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golden rule

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ลองค้นหาคำในรูปแบบอื่นๆ เพื่อให้ได้ผลลัพธ์มากขึ้นหรือน้อยลง: -golden rule-, *golden rule*
English-Thai: NECTEC's Lexitron-2 Dictionary [with local updates]
golden rule    [N] หลักคำสอน, See also: หลักประพฤติ

English-Thai: HOPE Dictionary [with local updates]
golden ruleหลักความประพฤติที่ให้ปฏิบัติต่อผู้อื่นเหมือนที่ปฏิบัติต่อตัวเอง

ตัวอย่างประโยค (EN,TH,DE,JA,CN) จาก Open Subtitles
you need to stay calm and follow my golden rule ? ... ?# เธอต้องอยู่ในความสงบ และทำตามกฎของฉัน # Dead Tooth (2010)
I'm shutting it down because of the one golden rule.ผมยกเลิกมัน เพราะกฎเหล็กข้อหนึ่ง How to Win Friends and Influence Monsters (2011)
No, the golden rule is there's no such thing as monsters.ไม่ , กฏเหล็ก คือ ต้องไม่มีอะไรที่ เกี่ยวกับสัตว์ประหลาด How to Win Friends and Influence Monsters (2011)
♪ How did you know that golden rule? ♪เธอรู้กฎหลักน้ันได้ยังไง Mash Off (2011)
That's, like, the golden rule of guys.มันเหมือนกับกฏแห่งโชค Birth (2011)
And what's the golden rule, Frankie, eh?แฟรงกี้? Django Unchained (2012)
Well, there are certain golden rules to a relationship, one being never put your current girlfriend in a room with an old girlfriend without warning her.ก็มันมี กฎทองเรื่องความสัมพันธ์ หนึ่งคืออย่าให้แฟนคนปัจจุบันอยู่ในห้อง Don't Fear the Scott (2012)
Gotham's golden rule, harvey.กฎทองคำของก๊อตแธมนะ ฮาร์วี่ย์ Spirit of the Goat (2014)
Gotham's golden rule.กฏทองคำของก๊อตแธม Spirit of the Goat (2014)
That and the Golden Rule. Treat others as you like to be treated.เรื่องนั้นคือกฎทองเลยนะ ปฎิบัติต่อผู้อื่น เหมือนอย่างที่เรา อยากจะได้รับจากเขา London Has Fallen (2016)
You've heard of the golden rule, haven't you?เจ้าได้ฟัง กฏทองแล้ว ใช่มั้ย Aladdin (1992)
Neskaloosa knew the golden rule of politics better than anyone:เนสกาลูซ่ารู้กฎการเมืองกว่าใคร The Legend of Bagger Vance (2000)

ตัวอย่างประโยคจาก Tanaka JP-EN Corpus
golden ruleThe employees treat everything the company president says as a golden rule.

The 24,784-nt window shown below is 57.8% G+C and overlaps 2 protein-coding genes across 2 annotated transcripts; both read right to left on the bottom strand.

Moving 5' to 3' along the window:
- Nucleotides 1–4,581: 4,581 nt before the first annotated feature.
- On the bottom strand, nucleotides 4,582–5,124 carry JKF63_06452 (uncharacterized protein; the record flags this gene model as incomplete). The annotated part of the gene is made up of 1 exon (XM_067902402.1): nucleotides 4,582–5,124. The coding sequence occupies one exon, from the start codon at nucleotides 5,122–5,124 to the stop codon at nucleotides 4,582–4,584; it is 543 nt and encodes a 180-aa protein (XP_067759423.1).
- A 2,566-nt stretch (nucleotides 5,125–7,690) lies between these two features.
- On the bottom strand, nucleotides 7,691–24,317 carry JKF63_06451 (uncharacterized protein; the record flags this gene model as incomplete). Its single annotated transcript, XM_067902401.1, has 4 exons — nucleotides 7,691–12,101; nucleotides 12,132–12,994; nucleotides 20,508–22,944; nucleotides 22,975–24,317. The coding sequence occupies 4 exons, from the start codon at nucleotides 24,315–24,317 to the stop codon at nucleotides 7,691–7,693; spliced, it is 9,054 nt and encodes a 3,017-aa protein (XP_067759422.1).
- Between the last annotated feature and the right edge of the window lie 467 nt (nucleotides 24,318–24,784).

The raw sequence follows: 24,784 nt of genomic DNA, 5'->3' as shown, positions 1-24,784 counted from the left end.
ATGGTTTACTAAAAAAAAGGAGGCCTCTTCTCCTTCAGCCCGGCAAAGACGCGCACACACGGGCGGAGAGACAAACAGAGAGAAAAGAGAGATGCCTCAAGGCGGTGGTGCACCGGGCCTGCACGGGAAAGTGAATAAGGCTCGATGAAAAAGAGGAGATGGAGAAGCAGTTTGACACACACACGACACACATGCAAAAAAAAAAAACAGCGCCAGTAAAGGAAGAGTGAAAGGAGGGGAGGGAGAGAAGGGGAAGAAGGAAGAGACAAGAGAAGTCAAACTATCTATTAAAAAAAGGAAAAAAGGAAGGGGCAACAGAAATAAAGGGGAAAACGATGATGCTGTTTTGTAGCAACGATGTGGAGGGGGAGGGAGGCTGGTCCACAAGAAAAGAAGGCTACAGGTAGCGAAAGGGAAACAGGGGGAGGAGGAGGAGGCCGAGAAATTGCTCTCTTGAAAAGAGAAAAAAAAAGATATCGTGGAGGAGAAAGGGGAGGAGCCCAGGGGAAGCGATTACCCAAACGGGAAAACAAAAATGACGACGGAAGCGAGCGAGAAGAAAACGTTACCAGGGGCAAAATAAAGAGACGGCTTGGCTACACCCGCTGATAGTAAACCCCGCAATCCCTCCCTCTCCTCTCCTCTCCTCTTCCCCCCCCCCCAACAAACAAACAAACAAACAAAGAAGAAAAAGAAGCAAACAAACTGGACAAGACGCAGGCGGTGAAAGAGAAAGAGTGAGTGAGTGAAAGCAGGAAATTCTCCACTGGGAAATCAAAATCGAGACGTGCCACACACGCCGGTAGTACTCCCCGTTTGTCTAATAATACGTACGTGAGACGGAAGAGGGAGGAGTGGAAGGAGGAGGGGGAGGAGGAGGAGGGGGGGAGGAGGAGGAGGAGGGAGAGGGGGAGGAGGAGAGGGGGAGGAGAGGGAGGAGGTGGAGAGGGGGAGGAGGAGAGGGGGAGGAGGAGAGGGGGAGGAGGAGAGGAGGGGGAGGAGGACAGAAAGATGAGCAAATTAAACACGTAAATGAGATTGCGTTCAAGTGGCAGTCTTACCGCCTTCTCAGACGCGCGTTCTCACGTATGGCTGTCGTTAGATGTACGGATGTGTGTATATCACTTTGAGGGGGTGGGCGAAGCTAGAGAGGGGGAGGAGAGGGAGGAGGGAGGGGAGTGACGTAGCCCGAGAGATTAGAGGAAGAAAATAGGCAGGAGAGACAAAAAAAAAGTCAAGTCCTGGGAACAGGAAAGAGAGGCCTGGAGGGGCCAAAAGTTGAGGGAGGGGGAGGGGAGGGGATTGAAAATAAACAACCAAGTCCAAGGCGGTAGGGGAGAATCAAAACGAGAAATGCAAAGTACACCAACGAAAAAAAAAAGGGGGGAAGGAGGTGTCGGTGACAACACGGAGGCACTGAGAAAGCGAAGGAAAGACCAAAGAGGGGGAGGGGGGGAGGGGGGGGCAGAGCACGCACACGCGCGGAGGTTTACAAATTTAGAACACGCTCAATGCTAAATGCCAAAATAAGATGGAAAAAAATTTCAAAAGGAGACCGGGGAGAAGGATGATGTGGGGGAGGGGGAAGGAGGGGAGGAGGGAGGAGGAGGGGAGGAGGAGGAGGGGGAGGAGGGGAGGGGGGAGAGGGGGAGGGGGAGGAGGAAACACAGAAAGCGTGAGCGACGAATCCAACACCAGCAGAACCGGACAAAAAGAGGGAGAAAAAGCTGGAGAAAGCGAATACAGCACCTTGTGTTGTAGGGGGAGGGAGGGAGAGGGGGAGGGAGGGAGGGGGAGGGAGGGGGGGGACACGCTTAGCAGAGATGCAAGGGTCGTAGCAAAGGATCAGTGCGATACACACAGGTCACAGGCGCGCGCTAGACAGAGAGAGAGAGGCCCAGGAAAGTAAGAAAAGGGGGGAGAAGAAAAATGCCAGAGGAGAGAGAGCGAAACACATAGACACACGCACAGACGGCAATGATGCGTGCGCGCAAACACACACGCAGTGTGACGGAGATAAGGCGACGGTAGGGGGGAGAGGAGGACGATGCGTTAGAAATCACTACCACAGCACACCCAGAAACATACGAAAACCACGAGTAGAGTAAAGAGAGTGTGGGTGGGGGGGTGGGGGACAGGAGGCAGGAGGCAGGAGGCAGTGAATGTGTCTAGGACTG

Japanese-English: EDICT Dictionary
ゴールデンルール[, go-rudenru-ru] (n) golden rule [Add to Longdo]
黄金律[おうごんりつ, ougonritsu] (n) (See 金科玉条) The Golden Rule ("do unto others as you would have them do unto you") [Add to Longdo]
金科玉条[きんかぎょくじょう, kinkagyokujou] (n) (See 黄金律) golden rule (basic principle ensuring success in some activity) [Add to Longdo]

Result from Foreign Dictionaries (2 entries found)

From The Collaborative International Dictionary of English v.0.48 [gcide]:

  Golden \Gold"en\ (g[=o]ld"'n), a. [OE. golden; cf. OE. gulden,
     AS. gylden, from gold. See {Gold}, and cf. {Guilder}.]
     [1913 Webster]
     1. Made of gold; consisting of gold.
        [1913 Webster]
     2. Having the color of gold; as, the golden grain.
        [1913 Webster]
     3. Very precious; highly valuable; excellent; eminently
        auspicious; as, golden opinions.
        [1913 Webster]
     {Golden age}.
        (a) The fabulous age of primeval simplicity and purity of
            manners in rural employments, followed by the {silver
            age}, {bronze age}, and {iron age}. --Dryden.
        (b) (Roman Literature) The best part (B. C. 81 -- A. D.
            14) of the classical period of Latinity; the time when
            Cicero, C[ae]sar, Virgil, etc., wrote. Hence:
        (c) That period in the history of a literature, etc., when
            it flourishes in its greatest purity or attains its
            greatest glory; as, the Elizabethan age has been
            considered the golden age of English literature.
     {Golden balls}, three gilt balls used as a sign of a
        pawnbroker's office or shop; -- originally taken from the
        coat of arms of Lombardy, the first money lenders in
        London having been Lombards.
     {Golden bull}. See under {Bull}, an edict.
     {Golden chain} (Bot.), the shrub {Cytisus Laburnum}, so named
        from its long clusters of yellow blossoms.
     {Golden club} (Bot.), an aquatic plant ({Orontium
        aquaticum}), bearing a thick spike of minute yellow
     {Golden cup} (Bot.), the buttercup.
     {Golden eagle} (Zool.), a large and powerful eagle ({Aquila